There are a number of misconceptions and stigma attached when you get diagnosed with HIV, but fortunately over recent years these rumors have dwindled. Facts and accurate information have reached a lot of people and make them understand the disease better, along with understanding the situations of the people who have the disease and the lifestyle changes they must undergo because of testing positive in their HIV screening.
In Singapore, the number of HIV positive citizens rose to 6,685 based on a 2014 survey. That is equivalent to one person being HIV positive for every 826. The figures only remained consistent with new reported cases annually, and more often than not they continuously increase in count.
Living with HIV has been made bearable and easier to manage now thanks to the many advances in medicine and treatment. This article will present key basics on how to constantly keep in touch with your doctors, begin treatment, and manage lifestyle changes you need to make as you deal with life accordingly — as someone who is diagnosed with HIV.
Talk to your doctor
Constantly keeping in touch with your doctor who did the hiv test doctor in Singapore for you is important as you begin treatment. You must let them know of your diagnosis and cooperate with every question they may ask afterwards regarding your circumstances. Sometimes, they may also want to check your personal test results and get additional information about your diagnosis, such as how long it has been since you underwent the HIV testing, if you tested positive with other sexually-transmitted diseases, and how you were potentially exposed to the virus.
A physical exam is generally conducted during your first consultation, which helps your doctor establish a baseline or point of reference they can easily refer to as your condition progresses. You may also be subjected to a lot of blood tests to get your viral load checked as well as your CD4+ T-cell levels. The results of these tests will establish how much the virus has taken toll on your immune system.
Keep track of your condition
Diagnosis and treatment can get confusing at times, to the point of leaving you overwhelmed by all the medical jargon and various names of medications you have to familiarize. Keeping a journal alongside with you as you conduct your treatment is helpful especially in keeping track of all the information your doctor provides every session.
Jot down everything you need to remember such as any questions or concerns you have in mind, or anything you want to research further on. This is also essential once you start taking new medication, enabling you to keep track if it has any side effects on your body. You will be surprised just how much keeping log of the crucial information can help a lot in confronting the virus.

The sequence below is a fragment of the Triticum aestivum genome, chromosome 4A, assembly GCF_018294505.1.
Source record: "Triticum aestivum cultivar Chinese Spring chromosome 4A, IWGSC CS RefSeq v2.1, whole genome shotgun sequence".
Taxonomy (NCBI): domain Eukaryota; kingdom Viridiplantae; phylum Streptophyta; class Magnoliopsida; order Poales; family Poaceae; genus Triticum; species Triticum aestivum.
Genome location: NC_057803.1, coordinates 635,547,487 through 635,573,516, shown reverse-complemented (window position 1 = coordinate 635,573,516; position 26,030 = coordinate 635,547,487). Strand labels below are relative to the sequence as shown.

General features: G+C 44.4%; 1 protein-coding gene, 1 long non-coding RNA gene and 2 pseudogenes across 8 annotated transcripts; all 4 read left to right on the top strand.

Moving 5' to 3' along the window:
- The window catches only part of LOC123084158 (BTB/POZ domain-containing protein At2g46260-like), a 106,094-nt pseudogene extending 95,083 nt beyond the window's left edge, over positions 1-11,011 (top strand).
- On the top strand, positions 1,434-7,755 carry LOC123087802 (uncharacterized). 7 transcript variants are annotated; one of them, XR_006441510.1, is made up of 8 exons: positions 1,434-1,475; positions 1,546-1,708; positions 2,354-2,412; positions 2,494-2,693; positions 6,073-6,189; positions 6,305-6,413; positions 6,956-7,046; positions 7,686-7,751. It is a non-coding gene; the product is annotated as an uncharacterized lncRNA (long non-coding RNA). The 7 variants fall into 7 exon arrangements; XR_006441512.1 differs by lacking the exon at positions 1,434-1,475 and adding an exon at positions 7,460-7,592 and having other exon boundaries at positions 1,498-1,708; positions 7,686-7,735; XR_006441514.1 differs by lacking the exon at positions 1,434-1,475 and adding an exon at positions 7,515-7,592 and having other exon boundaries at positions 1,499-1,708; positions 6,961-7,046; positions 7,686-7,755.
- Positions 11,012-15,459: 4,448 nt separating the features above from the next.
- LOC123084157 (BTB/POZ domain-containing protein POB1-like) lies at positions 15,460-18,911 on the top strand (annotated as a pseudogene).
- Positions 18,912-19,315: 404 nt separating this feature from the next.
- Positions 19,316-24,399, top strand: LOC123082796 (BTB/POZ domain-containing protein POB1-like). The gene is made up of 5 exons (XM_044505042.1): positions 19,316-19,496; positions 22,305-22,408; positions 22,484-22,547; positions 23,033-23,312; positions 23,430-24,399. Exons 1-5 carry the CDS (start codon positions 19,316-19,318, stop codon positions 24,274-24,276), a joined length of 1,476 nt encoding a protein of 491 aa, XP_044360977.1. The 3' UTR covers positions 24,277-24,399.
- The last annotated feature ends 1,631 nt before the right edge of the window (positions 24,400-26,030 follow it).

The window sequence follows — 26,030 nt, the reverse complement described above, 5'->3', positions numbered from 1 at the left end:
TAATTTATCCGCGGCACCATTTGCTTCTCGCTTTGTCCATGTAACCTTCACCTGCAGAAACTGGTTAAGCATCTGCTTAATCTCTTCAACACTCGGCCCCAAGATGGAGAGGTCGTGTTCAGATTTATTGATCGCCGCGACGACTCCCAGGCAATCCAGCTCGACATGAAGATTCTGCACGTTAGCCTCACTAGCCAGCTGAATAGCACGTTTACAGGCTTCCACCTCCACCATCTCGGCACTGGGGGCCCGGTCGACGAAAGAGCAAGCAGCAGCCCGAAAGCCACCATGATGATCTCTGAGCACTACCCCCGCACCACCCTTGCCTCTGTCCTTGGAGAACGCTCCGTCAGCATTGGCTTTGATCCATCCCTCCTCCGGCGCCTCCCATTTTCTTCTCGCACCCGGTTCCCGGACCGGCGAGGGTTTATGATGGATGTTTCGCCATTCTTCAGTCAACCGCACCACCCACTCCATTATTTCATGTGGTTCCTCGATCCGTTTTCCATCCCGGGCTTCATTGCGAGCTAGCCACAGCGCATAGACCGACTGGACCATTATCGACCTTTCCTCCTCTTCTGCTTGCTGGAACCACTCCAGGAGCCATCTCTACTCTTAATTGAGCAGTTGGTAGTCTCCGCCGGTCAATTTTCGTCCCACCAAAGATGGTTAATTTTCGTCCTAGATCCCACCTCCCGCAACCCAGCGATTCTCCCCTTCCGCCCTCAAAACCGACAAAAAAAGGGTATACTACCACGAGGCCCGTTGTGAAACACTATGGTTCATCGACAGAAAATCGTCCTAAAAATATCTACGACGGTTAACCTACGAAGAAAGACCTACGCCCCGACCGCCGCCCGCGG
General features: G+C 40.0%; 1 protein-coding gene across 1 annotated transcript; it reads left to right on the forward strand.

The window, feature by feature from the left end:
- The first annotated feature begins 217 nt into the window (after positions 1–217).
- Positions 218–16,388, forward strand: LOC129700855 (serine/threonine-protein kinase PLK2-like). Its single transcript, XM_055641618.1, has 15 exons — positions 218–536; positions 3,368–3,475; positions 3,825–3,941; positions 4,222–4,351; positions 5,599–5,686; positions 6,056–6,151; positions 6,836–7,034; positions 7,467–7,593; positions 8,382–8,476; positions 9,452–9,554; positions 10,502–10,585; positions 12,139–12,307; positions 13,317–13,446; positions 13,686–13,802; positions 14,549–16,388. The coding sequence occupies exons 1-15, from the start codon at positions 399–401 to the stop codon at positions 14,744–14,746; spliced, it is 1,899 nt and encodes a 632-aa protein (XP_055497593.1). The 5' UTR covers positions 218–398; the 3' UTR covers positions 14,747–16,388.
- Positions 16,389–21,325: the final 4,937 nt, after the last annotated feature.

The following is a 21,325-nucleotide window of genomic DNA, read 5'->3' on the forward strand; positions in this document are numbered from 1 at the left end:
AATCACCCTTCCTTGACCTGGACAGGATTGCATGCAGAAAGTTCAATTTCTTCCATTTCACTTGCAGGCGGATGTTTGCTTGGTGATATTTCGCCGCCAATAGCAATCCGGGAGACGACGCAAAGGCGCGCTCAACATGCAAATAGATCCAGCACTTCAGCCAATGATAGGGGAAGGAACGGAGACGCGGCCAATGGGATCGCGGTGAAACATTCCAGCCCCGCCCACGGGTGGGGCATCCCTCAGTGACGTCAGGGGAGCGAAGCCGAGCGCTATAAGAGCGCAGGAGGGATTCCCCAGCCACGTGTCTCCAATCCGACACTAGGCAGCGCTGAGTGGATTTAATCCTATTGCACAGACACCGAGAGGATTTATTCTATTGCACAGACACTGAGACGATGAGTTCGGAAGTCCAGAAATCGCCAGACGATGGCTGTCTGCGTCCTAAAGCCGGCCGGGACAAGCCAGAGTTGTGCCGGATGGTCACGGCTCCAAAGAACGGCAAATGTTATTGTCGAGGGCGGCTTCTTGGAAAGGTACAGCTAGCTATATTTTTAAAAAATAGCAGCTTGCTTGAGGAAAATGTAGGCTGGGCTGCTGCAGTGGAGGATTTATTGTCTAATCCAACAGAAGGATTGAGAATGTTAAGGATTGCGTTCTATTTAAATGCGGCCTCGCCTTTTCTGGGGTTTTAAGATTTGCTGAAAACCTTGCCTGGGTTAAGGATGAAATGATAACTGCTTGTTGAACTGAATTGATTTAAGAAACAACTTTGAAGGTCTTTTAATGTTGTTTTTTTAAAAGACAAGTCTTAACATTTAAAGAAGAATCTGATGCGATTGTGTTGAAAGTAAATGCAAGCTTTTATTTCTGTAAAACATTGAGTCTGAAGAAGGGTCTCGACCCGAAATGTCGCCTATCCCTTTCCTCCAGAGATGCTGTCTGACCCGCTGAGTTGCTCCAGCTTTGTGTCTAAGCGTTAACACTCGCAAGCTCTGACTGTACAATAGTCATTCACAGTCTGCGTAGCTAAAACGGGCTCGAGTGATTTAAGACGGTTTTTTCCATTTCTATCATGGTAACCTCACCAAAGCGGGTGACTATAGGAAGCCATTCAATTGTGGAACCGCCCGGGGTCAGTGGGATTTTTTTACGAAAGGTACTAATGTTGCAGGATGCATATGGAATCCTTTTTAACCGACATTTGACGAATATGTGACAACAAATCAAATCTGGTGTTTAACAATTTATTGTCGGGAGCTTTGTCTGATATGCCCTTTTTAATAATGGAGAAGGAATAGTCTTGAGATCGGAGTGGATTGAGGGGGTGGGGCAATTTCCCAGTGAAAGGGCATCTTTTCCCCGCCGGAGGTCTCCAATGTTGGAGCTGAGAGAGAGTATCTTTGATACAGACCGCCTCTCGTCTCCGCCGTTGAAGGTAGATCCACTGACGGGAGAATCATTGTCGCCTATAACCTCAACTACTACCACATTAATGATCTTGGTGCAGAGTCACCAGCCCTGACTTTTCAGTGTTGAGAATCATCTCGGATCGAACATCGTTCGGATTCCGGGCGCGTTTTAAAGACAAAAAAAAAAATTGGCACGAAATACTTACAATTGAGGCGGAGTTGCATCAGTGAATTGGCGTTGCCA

It is easy to wallow in negativity once you are diagnosed with the virus, but the thing is, you do not necessarily have to deal with the burden alone. Keep the weight off your shoulders because it might only drag you down. You need to deal with your condition with your head held high. Talking with others who are diagnosed, or has been diagnosed with the virus, will reassure you that you are not alone in your battles.
Support is out there, you just have to know where to find it. If you feel unsure in making choices about medication and treatment, talk it out with another person to offer you another perspective aside from your own. Find someone who is willing to listen. Start with opening up about the results of your anonymous HIV test to a loved one or a family member. Online support groups are available at your convenience, as well.
Adapt healthy lifestyle habits
Treatment does not stop after successfully availing the best medication for your case. Taking good care of your body in general can take better care of your well-being, especially now more than ever that you are diagnosed with HIV. Adapting healthy habits can prevent other possible complications brought by the infection like heart disease, obesity, and even cancer.
Start with eating a healthy and balanced diet with lots of vegetables and fruits, lean protein, and whole grains. Cut off on your junk food consumption and opt to eat whole foods instead. Always remember that good food is also good medicine. With your immune system compromised, you might as well put effort into maintaining it at its best as well as provide it with the ample energy it needs.
Change treatments when necessary
After some time, you might need to change treatments from the one you’ve grown quite used to because of a number of reasons. This is usually because of a decrease in drug absorption, poor adherence to the prescribed dosage, an ineffective combination of two different medicines, among the many others. Sticking onto the same antiretroviral therapy throughout isn’t always the case.
The fight against HIV requires you to explore and consider every treatment option possible. It’s better to consult your doctor about his professional opinion over the matter. It also won’t hurt to ask a second opinion from a different doctor in case you want to widen out your options further.
Your life does not stop after getting declared positive in a HIV testing. It’s okay to feel initially confused and overwhelmed, but at some point you have to learn how to deal with the illness with your head held high and be confident the disease won’t get a better hold over you. Thanks to the many great advances in the field of medicine, life with HIV has become easier to manage. You just have to know how to deal with the disease efficiently.